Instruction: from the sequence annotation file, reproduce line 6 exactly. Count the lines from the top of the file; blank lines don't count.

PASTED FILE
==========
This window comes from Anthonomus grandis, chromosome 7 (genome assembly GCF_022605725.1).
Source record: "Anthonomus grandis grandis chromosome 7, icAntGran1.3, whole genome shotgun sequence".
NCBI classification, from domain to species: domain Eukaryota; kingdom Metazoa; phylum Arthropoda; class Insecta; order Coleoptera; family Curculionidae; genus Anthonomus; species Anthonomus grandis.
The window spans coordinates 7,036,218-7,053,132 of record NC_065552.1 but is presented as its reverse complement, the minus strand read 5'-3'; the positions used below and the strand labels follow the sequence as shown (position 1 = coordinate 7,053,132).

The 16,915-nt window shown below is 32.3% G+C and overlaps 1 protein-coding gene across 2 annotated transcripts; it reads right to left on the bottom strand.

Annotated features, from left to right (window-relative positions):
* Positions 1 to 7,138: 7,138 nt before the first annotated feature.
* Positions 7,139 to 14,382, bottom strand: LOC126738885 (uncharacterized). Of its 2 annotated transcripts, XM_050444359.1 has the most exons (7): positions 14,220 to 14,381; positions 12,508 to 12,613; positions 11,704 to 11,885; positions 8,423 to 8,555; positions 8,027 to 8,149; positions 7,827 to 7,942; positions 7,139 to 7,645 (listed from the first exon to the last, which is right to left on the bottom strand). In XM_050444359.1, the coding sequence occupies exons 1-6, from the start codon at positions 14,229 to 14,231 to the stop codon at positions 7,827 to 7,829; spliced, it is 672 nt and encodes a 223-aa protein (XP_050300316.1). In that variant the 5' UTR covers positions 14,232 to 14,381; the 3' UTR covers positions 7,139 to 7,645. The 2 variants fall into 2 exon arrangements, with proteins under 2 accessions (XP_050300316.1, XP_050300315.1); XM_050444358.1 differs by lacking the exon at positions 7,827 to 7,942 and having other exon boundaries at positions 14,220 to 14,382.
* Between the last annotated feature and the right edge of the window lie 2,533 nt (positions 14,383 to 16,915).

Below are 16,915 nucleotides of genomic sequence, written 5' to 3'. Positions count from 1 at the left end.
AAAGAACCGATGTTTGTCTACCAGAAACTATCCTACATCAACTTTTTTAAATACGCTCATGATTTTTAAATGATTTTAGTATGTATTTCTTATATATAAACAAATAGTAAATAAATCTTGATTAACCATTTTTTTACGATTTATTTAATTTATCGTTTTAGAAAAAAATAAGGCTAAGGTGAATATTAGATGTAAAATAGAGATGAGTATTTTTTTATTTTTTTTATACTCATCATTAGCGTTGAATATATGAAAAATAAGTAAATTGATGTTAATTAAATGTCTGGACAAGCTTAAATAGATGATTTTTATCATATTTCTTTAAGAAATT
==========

Annotated features, from left to right (window-relative positions):